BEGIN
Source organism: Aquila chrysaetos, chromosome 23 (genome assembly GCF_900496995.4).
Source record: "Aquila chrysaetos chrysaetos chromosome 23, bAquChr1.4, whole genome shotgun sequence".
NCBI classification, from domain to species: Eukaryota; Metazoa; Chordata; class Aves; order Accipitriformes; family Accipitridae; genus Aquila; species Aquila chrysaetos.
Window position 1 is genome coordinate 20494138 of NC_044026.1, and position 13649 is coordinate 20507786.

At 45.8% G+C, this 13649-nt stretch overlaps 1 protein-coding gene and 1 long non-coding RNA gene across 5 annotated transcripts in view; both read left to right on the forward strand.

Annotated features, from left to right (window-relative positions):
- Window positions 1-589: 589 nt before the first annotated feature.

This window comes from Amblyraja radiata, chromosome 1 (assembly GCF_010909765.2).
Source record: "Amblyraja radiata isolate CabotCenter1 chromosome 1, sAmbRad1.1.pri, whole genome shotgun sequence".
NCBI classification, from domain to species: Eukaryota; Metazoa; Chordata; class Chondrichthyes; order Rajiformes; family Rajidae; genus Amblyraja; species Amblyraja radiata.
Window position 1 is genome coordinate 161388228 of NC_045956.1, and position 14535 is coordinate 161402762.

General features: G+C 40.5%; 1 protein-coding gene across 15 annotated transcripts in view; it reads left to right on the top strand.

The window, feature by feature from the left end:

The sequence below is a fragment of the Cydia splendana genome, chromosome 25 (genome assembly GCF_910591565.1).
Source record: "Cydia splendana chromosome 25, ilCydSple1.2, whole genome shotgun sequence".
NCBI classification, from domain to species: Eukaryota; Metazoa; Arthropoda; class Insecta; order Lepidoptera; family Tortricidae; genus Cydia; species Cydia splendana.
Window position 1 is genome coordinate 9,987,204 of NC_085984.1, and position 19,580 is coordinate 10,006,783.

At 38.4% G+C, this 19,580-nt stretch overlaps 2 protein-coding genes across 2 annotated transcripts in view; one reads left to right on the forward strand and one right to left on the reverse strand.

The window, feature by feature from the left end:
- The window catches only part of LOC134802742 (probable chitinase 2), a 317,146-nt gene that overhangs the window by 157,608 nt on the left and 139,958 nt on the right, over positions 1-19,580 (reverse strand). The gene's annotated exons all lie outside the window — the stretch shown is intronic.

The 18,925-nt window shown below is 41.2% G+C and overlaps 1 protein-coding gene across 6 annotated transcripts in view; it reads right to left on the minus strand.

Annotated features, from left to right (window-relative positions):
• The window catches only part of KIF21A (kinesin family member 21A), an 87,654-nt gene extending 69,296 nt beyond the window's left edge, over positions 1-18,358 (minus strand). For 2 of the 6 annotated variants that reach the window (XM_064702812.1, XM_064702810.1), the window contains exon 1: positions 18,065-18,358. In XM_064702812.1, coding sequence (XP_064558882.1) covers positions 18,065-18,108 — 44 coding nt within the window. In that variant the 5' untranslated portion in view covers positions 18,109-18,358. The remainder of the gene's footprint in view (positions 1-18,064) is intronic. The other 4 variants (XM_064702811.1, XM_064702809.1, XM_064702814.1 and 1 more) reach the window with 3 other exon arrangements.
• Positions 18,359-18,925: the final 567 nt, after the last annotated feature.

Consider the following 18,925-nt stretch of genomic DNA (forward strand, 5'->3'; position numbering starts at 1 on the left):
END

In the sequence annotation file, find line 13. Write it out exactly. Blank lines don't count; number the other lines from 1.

The window, feature by feature from the left end: